Thursday, 25 April 2019

Joe Biden: Puffery vs. Reality, by Norman Solomon

Let’s be blunt: As a supposed friend of American workers, Joe Biden is a phony. And now that he’s running for president, Biden’s huge task is to hide his phoniness. 

From the outset, with dim prospects from small donors, the Biden campaign is depending on big checks from the rich and corporate elites who greatly appreciate his services rendered. 

“He must rely heavily, at least at first, upon an old-fashioned network of money bundlers -- political insiders, former ambassadors and business executives,” the New York Times reported on Tuesday. 

Biden has a media image that exudes down-to-earth caring and advocacy for regular folks. But his actual record is a very different story. 

During the 1970s, in his first Senate term, Biden spouted white backlash rhetoric, used tropes pandering to racism and teamed up with arch segregationists against measures like busing for school integration. 

He went on to be a fount of racially charged appeals and “predators on our streets” oratory on the Senate floor as he led the successful effort to pass the now-notorious 1994 crime bill. 

A gavel in Biden’s hand repeatedly proved to be dangerous. 

In 1991, as chair of the Judiciary Committee, Biden prevented key witnesses from testifying to corroborate Anita Hill’s accusations of sexual harassment during the Clarence Thomas confirmation hearings for the Supreme Court.

In 2002, as chair of the Foreign Relations Committee, Biden was the Senate’s most crucial supporter of the Iraq invasion.

Meanwhile, for well over four decades -- while corporate media preened his image as “Lunch Bucket Joe” fighting for the middle class -- Biden continued his assist for strengthening oligarchy as a powerful champion of legalizing corporate plunder on a mind-boggling scale. 

Now, Joe Biden has arrived as a presidential candidate to rescue the Democratic Party from Bernie Sanders. Urgency is in the media air. 

Last week, the New York Times told readers that “Stop Sanders” Democrats were “agonizing over his momentum.” The story was front-page news. 

At the Washington Post, a two-sentence headline appeared just above a nice photo of Biden: “Far-Left Policies Will Drive a 2020 Defeat, Centrist Democrats Fear. So They’re Floating Alternatives.” 

Biden is the most reliable alternative for corporate America. He has what Sanders completely lacks -- vast experience as an elected official serving the interests of credit-card companies, big banks, insurance firms and other parts of the financial services industry. 

His alignment with corporate interests has been comprehensive. It was a fulcrum of his entire political career when, in 1993, Sen. Biden voted yes while most Democrats in Congress voted against NAFTA. 

In recent months, from his pro-corporate vantage point, Biden has been taking potshots at the progressive populism of Bernie Sanders.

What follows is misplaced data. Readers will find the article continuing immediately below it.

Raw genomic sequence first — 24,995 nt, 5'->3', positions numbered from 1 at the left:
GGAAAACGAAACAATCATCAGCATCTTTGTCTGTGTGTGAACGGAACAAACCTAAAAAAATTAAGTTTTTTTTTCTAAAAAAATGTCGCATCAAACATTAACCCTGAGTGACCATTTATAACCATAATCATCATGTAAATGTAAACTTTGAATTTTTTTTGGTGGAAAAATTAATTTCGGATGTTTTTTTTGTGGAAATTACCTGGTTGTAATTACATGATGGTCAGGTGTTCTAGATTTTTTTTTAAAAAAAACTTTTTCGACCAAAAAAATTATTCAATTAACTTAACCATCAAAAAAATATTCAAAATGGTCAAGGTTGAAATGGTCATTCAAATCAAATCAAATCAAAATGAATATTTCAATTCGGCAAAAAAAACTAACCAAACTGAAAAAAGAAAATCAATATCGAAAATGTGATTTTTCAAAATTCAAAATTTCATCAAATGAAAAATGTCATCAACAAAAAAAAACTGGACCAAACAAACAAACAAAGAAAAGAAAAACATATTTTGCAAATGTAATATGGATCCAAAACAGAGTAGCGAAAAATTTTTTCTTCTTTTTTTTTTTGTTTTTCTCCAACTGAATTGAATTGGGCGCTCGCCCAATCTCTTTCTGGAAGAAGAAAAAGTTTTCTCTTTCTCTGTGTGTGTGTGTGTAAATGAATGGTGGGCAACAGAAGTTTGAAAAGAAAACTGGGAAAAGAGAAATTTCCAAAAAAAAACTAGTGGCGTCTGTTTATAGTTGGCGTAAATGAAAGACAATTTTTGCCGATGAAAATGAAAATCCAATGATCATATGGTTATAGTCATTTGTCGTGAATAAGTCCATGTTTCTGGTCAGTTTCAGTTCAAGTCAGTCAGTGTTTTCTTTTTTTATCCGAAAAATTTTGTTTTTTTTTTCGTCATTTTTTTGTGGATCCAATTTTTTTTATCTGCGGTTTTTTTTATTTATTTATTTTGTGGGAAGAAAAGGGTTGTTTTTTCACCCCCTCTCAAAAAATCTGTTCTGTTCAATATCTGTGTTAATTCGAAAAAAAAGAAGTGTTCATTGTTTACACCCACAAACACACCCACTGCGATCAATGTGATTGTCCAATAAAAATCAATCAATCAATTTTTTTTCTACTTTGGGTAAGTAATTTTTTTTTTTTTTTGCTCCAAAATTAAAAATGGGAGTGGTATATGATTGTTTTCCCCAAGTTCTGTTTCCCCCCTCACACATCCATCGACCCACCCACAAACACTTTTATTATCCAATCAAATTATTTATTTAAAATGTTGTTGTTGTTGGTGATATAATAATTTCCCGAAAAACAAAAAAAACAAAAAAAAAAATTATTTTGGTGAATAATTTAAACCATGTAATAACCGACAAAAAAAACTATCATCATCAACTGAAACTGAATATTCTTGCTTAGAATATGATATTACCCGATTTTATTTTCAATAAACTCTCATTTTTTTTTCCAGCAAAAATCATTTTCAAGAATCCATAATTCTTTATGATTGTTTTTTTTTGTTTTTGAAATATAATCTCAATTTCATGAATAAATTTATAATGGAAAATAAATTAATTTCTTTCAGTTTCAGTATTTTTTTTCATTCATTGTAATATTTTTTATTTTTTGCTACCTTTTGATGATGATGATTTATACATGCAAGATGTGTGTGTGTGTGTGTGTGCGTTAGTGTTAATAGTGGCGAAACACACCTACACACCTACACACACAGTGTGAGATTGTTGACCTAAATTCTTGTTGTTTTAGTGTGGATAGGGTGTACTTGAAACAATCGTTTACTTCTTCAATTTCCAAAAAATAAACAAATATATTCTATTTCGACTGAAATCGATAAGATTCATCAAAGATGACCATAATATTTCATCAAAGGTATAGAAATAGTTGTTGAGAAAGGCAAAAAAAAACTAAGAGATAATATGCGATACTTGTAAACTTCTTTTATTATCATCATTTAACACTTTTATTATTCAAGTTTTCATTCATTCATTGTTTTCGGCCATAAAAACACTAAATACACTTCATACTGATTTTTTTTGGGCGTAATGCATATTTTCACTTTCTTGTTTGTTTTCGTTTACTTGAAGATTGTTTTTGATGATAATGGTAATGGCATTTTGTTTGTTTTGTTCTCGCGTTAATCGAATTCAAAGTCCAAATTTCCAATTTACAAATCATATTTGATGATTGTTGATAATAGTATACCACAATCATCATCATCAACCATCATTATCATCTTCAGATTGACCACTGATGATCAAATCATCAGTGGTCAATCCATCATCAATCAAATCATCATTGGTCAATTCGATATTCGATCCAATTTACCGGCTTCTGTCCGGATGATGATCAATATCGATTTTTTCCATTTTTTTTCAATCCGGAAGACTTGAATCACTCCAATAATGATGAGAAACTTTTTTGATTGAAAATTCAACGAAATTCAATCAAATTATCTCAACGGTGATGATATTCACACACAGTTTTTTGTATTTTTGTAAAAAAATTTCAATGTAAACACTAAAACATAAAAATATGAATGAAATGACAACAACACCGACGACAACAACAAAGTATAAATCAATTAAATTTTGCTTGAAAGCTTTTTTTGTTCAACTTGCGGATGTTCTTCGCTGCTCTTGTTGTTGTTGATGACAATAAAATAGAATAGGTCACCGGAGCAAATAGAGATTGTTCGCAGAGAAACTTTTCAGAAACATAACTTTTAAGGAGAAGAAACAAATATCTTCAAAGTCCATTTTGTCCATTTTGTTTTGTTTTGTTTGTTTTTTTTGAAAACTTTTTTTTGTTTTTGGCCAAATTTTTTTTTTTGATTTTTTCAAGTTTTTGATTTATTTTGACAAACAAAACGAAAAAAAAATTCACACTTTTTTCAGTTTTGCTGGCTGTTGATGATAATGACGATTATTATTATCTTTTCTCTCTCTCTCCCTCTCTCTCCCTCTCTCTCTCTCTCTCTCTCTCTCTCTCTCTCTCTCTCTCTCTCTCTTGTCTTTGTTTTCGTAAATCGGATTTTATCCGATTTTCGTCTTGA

At a gathering in Alabama last fall, Biden said: “Guys, the wealthy are as patriotic as the poor. I know Bernie doesn’t like me saying that, but they are.” 

Later, Biden elaborated on the theme when he told an audience at the Brookings Institution, “I don’t think five hundred billionaires are the reason we’re in trouble. The folks at the top aren’t bad guys.” 

Overall, in sharp contrast to the longstanding and continuing negative coverage of Sanders, mainstream media treatment of Biden often borders on reverential. 

The affection from so many high-profile political journalists toward Biden emerged yet again a few weeks ago during the uproar about his persistent pattern of intrusively touching women and girls. 

During one cable news show after another, reporters and pundits were at pains to emphasize his essential decency and fine qualities. 

 But lately, some independent-minded journalists have been exhuming what “Lunch Bucket Joe” is eager to keep buried. For instance:

** Libby Watson, Splinter News: “Joe Biden is telling striking workers he’s their friend while taking money from, and therefore being beholden to, the class of people oppressing them. According to Axios, Biden’s first fundraiser will be with David Cohen, the executive vice president of and principal lobbyist for Comcast. Comcast is one of America’s most hated companies, and for good reason. It represents everything that sucks for the modern consumer-citizen, for whom things like internet or TV access are extremely basic necessities, but who are usually given the option of purchasing it from just one or two companies.” What’s more, Comcast supports such policies as “ending net neutrality and repealing broadband privacy protections. . . . And Joe Biden is going to kick off his presidential campaign by begging for their money.” 

** Ryan Cooper, The Week: “As a loyal toady of the large corporations (especially finance, insurance, and credit cards) that put their headquarters in Delaware because its suborned government allows them to evade regulations in other states, Biden voted for repeated rounds of deregulation in multiple areas and helped roll back anti-trust policy -- often siding with Republicans in the process. He was a key architect of the infamous 2005 bankruptcy reform bill which made means tests much more strict and near-impossible to discharge student loans in bankruptcy.”